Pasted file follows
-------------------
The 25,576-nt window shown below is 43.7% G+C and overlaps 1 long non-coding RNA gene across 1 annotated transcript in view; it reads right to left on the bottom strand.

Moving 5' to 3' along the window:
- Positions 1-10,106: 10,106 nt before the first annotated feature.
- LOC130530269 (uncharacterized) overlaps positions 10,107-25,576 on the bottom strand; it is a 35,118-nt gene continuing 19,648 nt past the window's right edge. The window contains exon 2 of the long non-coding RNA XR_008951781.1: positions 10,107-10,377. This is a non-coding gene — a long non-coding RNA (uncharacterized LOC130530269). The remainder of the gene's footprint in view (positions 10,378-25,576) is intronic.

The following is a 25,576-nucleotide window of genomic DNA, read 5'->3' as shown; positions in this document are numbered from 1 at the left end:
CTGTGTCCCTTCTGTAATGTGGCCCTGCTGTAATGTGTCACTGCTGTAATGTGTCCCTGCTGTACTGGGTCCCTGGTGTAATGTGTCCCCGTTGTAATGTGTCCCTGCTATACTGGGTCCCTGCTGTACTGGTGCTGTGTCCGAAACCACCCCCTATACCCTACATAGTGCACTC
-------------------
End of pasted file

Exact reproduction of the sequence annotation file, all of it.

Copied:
The 25,576-nt window shown below is 43.7% G+C and overlaps 1 long non-coding RNA gene across 1 annotated transcript in view; it reads right to left on the bottom strand.

Moving 5' to 3' along the window:
- Positions 1-10,106: 10,106 nt before the first annotated feature.
- LOC130530269 (uncharacterized) overlaps positions 10,107-25,576 on the bottom strand; it is a 35,118-nt gene continuing 19,648 nt past the window's right edge. The window contains exon 2 of the long non-coding RNA XR_008951781.1: positions 10,107-10,377. This is a non-coding gene — a long non-coding RNA (uncharacterized LOC130530269). The remainder of the gene's footprint in view (positions 10,378-25,576) is intronic.

The following is a 25,576-nucleotide window of genomic DNA, read 5'->3' as shown; positions in this document are numbered from 1 at the left end:
CTGTGTCCCTTCTGTAATGTGGCCCTGCTGTAATGTGTCACTGCTGTAATGTGTCCCTGCTGTACTGGGTCCCTGGTGTAATGTGTCCCCGTTGTAATGTGTCCCTGCTATACTGGGTCCCTGCTGTACTGGTGCTGTGTCCGAAACCACCCCCTATACCCTACATAGTGCACTC